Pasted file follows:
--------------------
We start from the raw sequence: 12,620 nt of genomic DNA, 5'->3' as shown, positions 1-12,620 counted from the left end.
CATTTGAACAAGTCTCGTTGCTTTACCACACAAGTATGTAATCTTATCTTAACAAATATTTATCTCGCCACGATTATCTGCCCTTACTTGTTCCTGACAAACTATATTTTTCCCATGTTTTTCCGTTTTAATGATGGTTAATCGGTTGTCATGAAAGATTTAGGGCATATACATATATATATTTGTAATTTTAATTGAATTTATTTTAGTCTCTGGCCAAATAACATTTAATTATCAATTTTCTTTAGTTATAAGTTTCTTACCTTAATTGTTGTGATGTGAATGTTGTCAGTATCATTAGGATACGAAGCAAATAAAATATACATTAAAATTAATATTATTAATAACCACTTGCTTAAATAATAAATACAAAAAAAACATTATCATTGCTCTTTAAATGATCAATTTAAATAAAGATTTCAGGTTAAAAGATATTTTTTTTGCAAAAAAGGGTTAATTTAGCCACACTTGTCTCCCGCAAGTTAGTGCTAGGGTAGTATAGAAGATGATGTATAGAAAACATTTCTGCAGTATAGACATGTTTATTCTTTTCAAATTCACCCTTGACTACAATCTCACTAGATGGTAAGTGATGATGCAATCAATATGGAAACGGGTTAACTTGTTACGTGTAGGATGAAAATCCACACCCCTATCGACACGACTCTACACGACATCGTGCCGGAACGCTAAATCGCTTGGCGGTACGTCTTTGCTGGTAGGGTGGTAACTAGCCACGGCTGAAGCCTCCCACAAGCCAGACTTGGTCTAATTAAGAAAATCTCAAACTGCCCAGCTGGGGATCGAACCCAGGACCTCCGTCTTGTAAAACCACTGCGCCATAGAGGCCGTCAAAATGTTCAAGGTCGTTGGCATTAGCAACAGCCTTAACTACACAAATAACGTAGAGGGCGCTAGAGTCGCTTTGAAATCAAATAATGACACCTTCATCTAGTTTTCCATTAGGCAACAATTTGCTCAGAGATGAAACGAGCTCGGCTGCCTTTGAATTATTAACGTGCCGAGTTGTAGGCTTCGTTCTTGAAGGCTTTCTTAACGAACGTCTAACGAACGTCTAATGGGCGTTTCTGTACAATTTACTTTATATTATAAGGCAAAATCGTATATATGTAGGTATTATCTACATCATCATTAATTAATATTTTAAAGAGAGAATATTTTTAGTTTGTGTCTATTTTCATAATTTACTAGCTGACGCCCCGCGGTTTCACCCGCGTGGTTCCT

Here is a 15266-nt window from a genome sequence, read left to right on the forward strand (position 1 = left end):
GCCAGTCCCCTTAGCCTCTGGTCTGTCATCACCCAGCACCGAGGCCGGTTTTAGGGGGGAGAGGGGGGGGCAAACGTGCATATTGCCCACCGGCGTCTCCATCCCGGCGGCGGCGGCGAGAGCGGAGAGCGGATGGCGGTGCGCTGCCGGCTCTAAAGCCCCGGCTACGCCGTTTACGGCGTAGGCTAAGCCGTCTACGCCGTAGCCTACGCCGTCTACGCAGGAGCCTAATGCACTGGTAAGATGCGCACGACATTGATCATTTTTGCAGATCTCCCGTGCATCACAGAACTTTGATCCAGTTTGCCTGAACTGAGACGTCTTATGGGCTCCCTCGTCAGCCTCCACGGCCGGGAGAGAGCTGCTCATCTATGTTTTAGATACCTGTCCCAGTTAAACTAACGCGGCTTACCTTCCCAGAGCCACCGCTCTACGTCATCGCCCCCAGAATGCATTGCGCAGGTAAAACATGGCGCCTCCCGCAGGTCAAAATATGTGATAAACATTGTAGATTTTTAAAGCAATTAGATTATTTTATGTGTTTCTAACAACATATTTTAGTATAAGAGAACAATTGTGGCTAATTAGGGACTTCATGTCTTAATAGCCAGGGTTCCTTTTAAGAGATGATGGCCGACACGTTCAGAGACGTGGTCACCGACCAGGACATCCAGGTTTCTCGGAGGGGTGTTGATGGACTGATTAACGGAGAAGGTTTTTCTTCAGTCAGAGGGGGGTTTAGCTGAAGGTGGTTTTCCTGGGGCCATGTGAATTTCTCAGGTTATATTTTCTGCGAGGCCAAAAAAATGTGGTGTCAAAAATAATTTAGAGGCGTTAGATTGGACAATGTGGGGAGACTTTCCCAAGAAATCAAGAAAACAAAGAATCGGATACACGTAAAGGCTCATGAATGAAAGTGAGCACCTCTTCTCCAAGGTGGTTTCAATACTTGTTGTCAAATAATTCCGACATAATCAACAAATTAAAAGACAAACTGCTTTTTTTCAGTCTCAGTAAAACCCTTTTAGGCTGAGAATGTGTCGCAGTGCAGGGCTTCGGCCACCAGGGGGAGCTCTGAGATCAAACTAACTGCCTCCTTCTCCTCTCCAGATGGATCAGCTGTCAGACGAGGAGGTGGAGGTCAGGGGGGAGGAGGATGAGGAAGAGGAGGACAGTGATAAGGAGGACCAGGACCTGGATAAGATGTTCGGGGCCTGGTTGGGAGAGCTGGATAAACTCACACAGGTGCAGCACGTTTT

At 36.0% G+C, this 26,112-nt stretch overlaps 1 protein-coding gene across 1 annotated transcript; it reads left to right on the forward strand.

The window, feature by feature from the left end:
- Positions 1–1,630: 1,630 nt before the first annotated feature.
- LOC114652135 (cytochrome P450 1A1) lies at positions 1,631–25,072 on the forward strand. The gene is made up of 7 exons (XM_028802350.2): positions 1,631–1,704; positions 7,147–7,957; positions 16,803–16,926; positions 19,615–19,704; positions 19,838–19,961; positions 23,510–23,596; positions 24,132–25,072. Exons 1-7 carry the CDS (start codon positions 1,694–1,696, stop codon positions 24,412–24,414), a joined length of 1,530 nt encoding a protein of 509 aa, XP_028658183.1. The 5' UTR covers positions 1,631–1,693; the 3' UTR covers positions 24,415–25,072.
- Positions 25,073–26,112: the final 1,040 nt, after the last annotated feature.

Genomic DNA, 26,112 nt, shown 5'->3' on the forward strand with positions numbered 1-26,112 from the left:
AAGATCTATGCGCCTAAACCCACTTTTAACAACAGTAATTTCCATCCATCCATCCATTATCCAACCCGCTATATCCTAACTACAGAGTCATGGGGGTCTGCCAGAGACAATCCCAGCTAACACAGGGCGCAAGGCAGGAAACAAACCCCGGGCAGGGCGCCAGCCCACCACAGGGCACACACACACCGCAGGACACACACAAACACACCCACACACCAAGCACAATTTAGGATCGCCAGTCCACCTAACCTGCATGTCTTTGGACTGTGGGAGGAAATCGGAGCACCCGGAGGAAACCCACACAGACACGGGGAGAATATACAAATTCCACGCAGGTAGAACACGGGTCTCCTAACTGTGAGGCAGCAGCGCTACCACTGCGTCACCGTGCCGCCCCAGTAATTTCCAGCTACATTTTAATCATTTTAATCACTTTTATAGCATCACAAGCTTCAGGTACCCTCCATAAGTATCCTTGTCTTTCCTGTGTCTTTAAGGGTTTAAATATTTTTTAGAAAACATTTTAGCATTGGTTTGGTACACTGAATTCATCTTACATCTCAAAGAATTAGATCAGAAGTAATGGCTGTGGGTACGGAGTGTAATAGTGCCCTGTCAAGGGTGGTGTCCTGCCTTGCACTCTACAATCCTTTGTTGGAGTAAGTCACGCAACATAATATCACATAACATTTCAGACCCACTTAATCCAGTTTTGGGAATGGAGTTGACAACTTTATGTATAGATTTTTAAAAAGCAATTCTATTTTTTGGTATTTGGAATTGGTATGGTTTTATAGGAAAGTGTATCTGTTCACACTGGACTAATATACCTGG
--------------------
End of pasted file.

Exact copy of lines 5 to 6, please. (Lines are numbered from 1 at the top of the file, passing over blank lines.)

At 36.0% G+C, this 26,112-nt stretch overlaps 1 protein-coding gene across 1 annotated transcript; it reads left to right on the forward strand.

The window, feature by feature from the left end: